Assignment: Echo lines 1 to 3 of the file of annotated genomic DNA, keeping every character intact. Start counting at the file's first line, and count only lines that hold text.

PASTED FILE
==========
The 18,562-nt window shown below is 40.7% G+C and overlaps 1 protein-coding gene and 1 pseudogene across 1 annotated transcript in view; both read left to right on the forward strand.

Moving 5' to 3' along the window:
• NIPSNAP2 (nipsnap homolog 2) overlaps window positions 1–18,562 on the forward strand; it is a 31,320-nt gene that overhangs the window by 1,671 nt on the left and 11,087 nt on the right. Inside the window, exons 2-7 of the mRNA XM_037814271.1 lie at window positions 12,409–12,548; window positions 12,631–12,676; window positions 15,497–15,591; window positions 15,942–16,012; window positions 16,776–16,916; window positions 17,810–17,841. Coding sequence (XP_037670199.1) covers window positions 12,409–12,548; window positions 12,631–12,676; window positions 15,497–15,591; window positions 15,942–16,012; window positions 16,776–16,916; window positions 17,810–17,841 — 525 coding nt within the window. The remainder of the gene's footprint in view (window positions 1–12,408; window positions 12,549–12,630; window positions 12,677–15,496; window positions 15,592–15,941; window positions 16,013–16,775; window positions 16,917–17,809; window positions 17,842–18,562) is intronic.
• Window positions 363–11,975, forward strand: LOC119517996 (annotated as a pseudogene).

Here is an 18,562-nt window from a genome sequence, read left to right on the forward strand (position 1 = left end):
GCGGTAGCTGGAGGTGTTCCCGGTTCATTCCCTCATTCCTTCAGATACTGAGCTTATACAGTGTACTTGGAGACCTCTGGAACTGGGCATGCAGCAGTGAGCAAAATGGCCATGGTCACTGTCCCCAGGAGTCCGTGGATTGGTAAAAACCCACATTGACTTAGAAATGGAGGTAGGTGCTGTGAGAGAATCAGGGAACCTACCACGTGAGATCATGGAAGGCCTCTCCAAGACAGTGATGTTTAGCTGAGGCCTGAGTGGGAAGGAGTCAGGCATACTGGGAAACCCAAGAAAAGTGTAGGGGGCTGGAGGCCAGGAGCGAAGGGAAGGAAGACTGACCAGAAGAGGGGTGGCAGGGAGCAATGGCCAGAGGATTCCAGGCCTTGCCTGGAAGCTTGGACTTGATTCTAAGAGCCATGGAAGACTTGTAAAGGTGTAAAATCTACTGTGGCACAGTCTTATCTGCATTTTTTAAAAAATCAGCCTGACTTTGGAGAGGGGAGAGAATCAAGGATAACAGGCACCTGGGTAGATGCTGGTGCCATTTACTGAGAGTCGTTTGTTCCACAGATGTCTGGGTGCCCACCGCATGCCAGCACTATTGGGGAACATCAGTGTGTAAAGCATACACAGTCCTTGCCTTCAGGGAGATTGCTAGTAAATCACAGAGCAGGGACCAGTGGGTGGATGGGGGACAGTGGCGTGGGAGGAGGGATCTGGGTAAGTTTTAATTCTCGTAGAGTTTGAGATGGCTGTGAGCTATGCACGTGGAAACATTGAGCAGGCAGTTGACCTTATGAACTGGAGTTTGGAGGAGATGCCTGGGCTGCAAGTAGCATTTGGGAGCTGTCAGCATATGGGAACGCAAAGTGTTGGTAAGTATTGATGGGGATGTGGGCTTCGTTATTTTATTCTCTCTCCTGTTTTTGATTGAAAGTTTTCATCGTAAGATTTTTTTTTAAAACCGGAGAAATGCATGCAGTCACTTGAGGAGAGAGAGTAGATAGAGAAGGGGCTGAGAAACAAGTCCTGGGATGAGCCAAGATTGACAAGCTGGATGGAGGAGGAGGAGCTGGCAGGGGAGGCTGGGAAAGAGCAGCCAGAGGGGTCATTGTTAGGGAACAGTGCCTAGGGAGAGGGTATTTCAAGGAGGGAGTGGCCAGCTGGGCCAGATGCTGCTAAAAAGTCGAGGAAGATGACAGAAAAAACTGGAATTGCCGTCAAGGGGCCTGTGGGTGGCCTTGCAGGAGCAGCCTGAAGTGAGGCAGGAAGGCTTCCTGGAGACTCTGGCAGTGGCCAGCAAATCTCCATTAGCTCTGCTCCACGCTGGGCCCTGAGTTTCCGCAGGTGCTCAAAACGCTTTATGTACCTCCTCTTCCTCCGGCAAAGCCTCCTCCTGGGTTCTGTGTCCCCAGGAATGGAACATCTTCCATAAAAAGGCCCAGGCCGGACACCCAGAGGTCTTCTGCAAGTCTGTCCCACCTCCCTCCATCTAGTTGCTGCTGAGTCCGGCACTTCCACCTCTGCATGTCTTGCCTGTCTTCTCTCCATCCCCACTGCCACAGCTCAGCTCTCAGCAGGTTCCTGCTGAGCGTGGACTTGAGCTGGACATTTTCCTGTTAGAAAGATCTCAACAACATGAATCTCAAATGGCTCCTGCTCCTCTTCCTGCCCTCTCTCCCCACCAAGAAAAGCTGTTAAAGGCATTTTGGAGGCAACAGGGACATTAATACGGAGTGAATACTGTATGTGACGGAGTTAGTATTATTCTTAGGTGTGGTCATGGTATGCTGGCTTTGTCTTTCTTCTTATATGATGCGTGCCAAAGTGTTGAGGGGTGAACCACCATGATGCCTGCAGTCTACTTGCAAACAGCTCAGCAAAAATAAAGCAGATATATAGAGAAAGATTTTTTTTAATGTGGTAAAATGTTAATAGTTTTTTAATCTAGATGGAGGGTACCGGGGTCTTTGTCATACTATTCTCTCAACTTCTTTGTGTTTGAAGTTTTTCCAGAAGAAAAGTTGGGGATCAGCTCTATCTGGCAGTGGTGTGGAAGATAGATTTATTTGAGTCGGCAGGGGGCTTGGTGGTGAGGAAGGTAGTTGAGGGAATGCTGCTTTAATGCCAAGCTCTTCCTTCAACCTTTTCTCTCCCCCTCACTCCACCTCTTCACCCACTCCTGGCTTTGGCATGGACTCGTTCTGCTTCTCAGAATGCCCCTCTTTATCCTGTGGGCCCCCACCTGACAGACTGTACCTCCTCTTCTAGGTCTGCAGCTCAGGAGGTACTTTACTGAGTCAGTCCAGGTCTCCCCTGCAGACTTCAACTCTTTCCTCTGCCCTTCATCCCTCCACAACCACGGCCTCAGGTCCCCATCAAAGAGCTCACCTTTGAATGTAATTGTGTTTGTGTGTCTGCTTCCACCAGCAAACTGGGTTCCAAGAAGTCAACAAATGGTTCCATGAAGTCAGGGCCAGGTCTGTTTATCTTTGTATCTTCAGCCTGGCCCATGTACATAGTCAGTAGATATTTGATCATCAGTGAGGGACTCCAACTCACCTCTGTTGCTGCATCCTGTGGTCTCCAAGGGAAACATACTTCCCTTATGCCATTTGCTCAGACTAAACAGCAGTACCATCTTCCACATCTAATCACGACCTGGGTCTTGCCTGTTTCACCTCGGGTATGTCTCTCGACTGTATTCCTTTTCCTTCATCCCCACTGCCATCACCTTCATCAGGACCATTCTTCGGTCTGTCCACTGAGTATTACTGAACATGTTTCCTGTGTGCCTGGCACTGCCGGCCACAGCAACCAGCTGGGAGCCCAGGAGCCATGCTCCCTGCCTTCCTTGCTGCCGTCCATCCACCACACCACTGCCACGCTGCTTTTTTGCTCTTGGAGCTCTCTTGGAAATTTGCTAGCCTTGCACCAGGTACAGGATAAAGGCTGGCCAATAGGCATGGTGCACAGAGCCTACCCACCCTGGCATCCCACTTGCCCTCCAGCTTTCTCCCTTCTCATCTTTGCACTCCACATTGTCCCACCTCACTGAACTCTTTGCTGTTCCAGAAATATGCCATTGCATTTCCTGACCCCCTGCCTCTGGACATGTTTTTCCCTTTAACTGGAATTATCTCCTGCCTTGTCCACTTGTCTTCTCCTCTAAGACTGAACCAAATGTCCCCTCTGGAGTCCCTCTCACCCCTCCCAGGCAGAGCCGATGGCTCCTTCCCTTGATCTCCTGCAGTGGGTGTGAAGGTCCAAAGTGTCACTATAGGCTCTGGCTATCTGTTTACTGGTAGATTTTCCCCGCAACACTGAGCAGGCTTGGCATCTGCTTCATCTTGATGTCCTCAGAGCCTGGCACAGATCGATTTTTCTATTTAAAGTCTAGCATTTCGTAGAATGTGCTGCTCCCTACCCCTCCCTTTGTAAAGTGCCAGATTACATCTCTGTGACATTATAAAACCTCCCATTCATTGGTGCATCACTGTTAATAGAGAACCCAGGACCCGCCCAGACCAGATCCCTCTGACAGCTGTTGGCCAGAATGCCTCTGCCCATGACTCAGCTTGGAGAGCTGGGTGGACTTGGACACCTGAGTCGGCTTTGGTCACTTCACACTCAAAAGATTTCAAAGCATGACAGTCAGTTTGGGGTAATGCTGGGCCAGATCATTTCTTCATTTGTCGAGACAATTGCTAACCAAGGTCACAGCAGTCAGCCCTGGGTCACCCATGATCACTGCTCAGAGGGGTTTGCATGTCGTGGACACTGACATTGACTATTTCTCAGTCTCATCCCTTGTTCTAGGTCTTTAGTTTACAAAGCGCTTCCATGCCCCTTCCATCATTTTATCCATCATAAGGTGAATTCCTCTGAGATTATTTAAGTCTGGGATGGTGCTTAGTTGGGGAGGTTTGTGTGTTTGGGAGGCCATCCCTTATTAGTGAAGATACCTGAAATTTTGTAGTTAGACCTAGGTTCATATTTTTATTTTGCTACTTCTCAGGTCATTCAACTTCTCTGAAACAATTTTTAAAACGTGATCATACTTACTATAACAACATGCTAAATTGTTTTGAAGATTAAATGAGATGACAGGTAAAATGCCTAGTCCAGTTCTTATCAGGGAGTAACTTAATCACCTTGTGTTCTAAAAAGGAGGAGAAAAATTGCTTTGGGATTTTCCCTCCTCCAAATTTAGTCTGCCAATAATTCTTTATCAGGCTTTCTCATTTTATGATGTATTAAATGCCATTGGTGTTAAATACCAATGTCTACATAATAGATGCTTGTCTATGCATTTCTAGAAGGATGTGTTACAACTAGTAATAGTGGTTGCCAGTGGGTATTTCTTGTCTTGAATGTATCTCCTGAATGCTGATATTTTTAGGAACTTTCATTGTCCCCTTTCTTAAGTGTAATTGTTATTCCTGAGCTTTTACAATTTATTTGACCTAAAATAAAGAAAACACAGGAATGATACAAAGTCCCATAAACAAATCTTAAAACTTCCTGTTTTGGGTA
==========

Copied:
The 18,562-nt window shown below is 40.7% G+C and overlaps 1 protein-coding gene and 1 pseudogene across 1 annotated transcript in view; both read left to right on the forward strand.

Moving 5' to 3' along the window:
• NIPSNAP2 (nipsnap homolog 2) overlaps window positions 1–18,562 on the forward strand; it is a 31,320-nt gene that overhangs the window by 1,671 nt on the left and 11,087 nt on the right. Inside the window, exons 2-7 of the mRNA XM_037814271.1 lie at window positions 12,409–12,548; window positions 12,631–12,676; window positions 15,497–15,591; window positions 15,942–16,012; window positions 16,776–16,916; window positions 17,810–17,841. Coding sequence (XP_037670199.1) covers window positions 12,409–12,548; window positions 12,631–12,676; window positions 15,497–15,591; window positions 15,942–16,012; window positions 16,776–16,916; window positions 17,810–17,841 — 525 coding nt within the window. The remainder of the gene's footprint in view (window positions 1–12,408; window positions 12,549–12,630; window positions 12,677–15,496; window positions 15,592–15,941; window positions 16,013–16,775; window positions 16,917–17,809; window positions 17,842–18,562) is intronic.